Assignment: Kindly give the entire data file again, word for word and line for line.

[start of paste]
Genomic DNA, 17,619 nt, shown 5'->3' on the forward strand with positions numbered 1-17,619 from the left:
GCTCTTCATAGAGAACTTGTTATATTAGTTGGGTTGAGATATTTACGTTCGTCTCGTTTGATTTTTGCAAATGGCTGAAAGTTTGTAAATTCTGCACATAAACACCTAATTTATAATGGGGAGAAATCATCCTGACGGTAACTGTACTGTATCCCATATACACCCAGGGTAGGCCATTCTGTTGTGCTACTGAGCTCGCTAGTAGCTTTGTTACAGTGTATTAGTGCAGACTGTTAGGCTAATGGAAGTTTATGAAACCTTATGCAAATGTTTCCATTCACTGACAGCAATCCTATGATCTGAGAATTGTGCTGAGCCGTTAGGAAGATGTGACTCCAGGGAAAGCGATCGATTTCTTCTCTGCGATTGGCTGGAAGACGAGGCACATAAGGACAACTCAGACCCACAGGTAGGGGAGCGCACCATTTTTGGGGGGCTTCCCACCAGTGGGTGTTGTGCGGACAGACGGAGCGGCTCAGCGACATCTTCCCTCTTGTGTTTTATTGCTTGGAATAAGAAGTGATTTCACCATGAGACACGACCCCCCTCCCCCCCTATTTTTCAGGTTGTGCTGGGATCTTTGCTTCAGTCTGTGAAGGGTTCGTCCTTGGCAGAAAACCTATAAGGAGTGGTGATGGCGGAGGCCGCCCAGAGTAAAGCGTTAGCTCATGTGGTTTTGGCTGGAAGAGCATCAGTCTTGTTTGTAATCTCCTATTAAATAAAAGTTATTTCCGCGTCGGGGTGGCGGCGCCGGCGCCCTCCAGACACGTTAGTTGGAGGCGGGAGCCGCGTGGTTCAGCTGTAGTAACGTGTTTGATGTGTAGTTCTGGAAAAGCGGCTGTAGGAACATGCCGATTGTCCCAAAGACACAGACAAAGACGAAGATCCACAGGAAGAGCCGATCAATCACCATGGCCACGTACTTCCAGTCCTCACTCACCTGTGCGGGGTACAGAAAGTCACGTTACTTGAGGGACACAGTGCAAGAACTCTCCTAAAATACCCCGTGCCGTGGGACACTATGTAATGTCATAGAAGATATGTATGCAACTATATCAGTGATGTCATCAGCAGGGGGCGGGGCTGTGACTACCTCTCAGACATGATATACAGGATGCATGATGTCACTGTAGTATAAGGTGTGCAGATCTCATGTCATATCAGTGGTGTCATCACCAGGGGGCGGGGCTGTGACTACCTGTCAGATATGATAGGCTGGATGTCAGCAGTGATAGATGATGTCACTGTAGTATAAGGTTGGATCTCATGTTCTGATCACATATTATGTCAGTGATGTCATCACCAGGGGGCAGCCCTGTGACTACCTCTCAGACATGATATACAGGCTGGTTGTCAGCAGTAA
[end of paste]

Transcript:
Genomic DNA, 17,619 nt, shown 5'->3' on the forward strand with positions numbered 1-17,619 from the left:
GCTCTTCATAGAGAACTTGTTATATTAGTTGGGTTGAGATATTTACGTTCGTCTCGTTTGATTTTTGCAAATGGCTGAAAGTTTGTAAATTCTGCACATAAACACCTAATTTATAATGGGGAGAAATCATCCTGACGGTAACTGTACTGTATCCCATATACACCCAGGGTAGGCCATTCTGTTGTGCTACTGAGCTCGCTAGTAGCTTTGTTACAGTGTATTAGTGCAGACTGTTAGGCTAATGGAAGTTTATGAAACCTTATGCAAATGTTTCCATTCACTGACAGCAATCCTATGATCTGAGAATTGTGCTGAGCCGTTAGGAAGATGTGACTCCAGGGAAAGCGATCGATTTCTTCTCTGCGATTGGCTGGAAGACGAGGCACATAAGGACAACTCAGACCCACAGGTAGGGGAGCGCACCATTTTTGGGGGGCTTCCCACCAGTGGGTGTTGTGCGGACAGACGGAGCGGCTCAGCGACATCTTCCCTCTTGTGTTTTATTGCTTGGAATAAGAAGTGATTTCACCATGAGACACGACCCCCCTCCCCCCCTATTTTTCAGGTTGTGCTGGGATCTTTGCTTCAGTCTGTGAAGGGTTCGTCCTTGGCAGAAAACCTATAAGGAGTGGTGATGGCGGAGGCCGCCCAGAGTAAAGCGTTAGCTCATGTGGTTTTGGCTGGAAGAGCATCAGTCTTGTTTGTAATCTCCTATTAAATAAAAGTTATTTCCGCGTCGGGGTGGCGGCGCCGGCGCCCTCCAGACACGTTAGTTGGAGGCGGGAGCCGCGTGGTTCAGCTGTAGTAACGTGTTTGATGTGTAGTTCTGGAAAAGCGGCTGTAGGAACATGCCGATTGTCCCAAAGACACAGACAAAGACGAAGATCCACAGGAAGAGCCGATCAATCACCATGGCCACGTACTTCCAGTCCTCACTCACCTGTGCGGGGTACAGAAAGTCACGTTACTTGAGGGACACAGTGCAAGAACTCTCCTAAAATACCCCGTGCCGTGGGACACTATGTAATGTCATAGAAGATATGTATGCAACTATATCAGTGATGTCATCAGCAGGGGGCGGGGCTGTGACTACCTCTCAGACATGATATACAGGATGCATGATGTCACTGTAGTATAAGGTGTGCAGATCTCATGTCATATCAGTGGTGTCATCACCAGGGGGCGGGGCTGTGACTACCTGTCAGATATGATAGGCTGGATGTCAGCAGTGATAGATGATGTCACTGTAGTATAAGGTTGGATCTCATGTTCTGATCACATATTATGTCAGTGATGTCATCACCAGGGGGCAGCCCTGTGACTACCTCTCAGACATGATATACAGGCTGGTTGTCAGCAGTAA